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struct FixedInflationOperation {
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address inputTokenAddress;
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uint256 inputTokenAmount;
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bool inputTokenAmountIsPercentage;
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bool inputTokenAmountIsByMint;
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address ammPlugin;
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address[] liquidityPoolAddresses;
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address[] swapPath;
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bool enterInETH;
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bool exitInETH;
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address[] receivers;
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uint256[] receiversPercentages;
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}
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  • inputTokenAddress -> address of the operations' input token.
  • inputTokenAmount -> amount of the input token.
  • inputTokenAmountIsPercentage -> boolean value that expresses whether the amount of the input token (previous field) is expressed as a percentage value (true) or not (false). If the InputTokenAmountIsPercentage value is true, the percentage is expressed in reference to the total supply of the input token. If the value is false , only the amount is expressed.
  • ammPlugin -> address of the AMM chosen to be used for possible token swap operations. If the ammPlugin address is passed as the Uniswap v3 swap router address, Uniswap v3 is used to perform the Operation. This field is equal to address(0) if the operation is a transfer.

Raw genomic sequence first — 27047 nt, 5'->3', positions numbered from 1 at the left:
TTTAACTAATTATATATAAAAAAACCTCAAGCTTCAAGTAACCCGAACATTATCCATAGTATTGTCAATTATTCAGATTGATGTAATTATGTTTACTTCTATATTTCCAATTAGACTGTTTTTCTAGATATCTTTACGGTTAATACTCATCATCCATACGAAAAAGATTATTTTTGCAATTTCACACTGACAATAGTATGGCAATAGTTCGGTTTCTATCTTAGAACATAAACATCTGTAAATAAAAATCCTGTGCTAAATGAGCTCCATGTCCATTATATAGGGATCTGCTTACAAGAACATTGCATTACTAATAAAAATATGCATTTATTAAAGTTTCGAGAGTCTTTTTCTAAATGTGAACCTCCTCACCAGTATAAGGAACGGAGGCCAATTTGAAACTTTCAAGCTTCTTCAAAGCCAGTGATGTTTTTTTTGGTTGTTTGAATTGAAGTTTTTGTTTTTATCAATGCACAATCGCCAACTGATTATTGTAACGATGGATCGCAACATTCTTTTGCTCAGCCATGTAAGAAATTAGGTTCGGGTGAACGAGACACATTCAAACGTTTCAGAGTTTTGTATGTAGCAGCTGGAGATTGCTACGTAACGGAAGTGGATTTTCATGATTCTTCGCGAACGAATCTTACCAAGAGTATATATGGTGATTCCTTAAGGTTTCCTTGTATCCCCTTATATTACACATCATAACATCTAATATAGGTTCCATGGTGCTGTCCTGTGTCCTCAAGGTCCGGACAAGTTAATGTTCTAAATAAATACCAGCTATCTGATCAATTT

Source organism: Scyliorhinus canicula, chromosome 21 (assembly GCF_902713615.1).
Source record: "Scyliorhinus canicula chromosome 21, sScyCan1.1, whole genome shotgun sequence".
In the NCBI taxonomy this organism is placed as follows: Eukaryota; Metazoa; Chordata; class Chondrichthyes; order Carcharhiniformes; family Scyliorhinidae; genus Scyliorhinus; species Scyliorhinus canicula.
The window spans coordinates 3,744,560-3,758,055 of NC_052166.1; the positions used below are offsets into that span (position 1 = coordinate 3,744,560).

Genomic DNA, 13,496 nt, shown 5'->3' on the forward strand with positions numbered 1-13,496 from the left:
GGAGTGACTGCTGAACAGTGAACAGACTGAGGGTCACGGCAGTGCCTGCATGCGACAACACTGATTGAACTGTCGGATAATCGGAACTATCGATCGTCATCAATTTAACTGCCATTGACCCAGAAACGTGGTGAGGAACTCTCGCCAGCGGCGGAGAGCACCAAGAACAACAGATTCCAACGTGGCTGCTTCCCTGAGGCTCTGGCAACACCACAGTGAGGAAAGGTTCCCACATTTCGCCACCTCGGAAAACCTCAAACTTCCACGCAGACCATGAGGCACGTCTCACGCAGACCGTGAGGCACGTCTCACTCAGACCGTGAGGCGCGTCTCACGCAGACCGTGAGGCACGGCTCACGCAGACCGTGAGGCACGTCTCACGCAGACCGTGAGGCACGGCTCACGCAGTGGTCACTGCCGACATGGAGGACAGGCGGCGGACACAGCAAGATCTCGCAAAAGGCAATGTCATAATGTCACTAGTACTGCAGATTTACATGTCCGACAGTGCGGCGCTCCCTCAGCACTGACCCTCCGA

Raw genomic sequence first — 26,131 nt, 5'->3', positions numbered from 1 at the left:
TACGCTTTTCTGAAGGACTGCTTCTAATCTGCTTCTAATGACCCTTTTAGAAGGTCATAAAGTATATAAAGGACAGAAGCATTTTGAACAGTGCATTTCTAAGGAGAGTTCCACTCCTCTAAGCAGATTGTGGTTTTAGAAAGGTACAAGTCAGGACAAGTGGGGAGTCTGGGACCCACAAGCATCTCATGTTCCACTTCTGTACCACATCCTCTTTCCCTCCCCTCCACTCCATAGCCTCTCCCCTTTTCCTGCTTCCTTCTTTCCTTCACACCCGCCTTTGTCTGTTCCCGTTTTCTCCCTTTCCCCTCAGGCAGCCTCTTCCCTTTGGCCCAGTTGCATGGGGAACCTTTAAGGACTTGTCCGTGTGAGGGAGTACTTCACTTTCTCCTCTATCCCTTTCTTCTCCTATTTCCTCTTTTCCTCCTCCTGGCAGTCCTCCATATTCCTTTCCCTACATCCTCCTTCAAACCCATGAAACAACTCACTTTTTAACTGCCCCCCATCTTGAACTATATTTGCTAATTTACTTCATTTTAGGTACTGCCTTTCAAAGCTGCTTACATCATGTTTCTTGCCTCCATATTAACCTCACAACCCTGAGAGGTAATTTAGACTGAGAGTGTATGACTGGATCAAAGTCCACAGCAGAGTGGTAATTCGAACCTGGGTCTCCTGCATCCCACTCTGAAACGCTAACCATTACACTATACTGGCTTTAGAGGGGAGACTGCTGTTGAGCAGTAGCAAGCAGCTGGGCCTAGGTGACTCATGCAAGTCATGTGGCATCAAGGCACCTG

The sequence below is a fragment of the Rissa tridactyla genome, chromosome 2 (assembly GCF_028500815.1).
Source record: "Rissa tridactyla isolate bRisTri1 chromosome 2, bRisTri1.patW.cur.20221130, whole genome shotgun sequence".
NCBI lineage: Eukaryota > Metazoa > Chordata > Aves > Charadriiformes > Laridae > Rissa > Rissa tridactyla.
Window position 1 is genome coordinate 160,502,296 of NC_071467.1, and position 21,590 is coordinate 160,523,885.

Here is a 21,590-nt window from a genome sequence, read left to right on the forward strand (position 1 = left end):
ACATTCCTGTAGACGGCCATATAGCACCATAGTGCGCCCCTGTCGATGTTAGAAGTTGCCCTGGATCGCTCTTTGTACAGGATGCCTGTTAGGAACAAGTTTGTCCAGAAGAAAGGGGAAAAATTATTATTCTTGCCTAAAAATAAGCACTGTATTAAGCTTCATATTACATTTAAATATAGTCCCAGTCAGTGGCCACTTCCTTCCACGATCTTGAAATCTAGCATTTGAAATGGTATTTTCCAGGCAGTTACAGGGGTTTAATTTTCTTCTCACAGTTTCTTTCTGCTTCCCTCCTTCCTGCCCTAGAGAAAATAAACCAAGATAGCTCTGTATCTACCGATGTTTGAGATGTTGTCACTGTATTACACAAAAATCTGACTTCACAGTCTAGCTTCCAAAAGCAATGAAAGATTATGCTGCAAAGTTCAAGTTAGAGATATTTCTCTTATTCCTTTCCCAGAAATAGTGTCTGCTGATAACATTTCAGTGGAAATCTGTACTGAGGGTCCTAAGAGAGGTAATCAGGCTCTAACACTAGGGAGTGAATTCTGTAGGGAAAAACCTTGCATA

• liquidityPoolAddresses -> array containing the liquidity pool token addresses of a swap operation (so this field is only populated if a swap operation is involved). The first element of the array must necessarily contain the input token.
  • swapPath -> This array contains the path that the swap operation must follow (so this field is only populated if a swap operation is involved). So for example, if you have an operation that swaps OS to ETH and then to USDC, you'll have the liquidityPoolAddresses containing OS/ETH LP address in the fist position and ETH/USDC LP address in the second place. The swapPath array will contain ETH in the first position and USDC in the second one.
  • enterInEth -> expresses whether the input token is ETH (true) or not (false).
  • exitInEth -> expresses whether the output token is ETH (true) or not (false).
  • receivers -> array that contains the addresses of the various receivers in case of a transfer operation. If it is passed as address(0), a burn operation is performed.
  • receiversPercentages -> array that contains the percentages of the various receivers in case of a transfer operation. The length of this array must be equal to receivers array length -1, the last percentage is in fact calculated automatically.
The logic to mint the tokens to be used in a swap or transfer must be written in the Extension logic. Look at here for an example.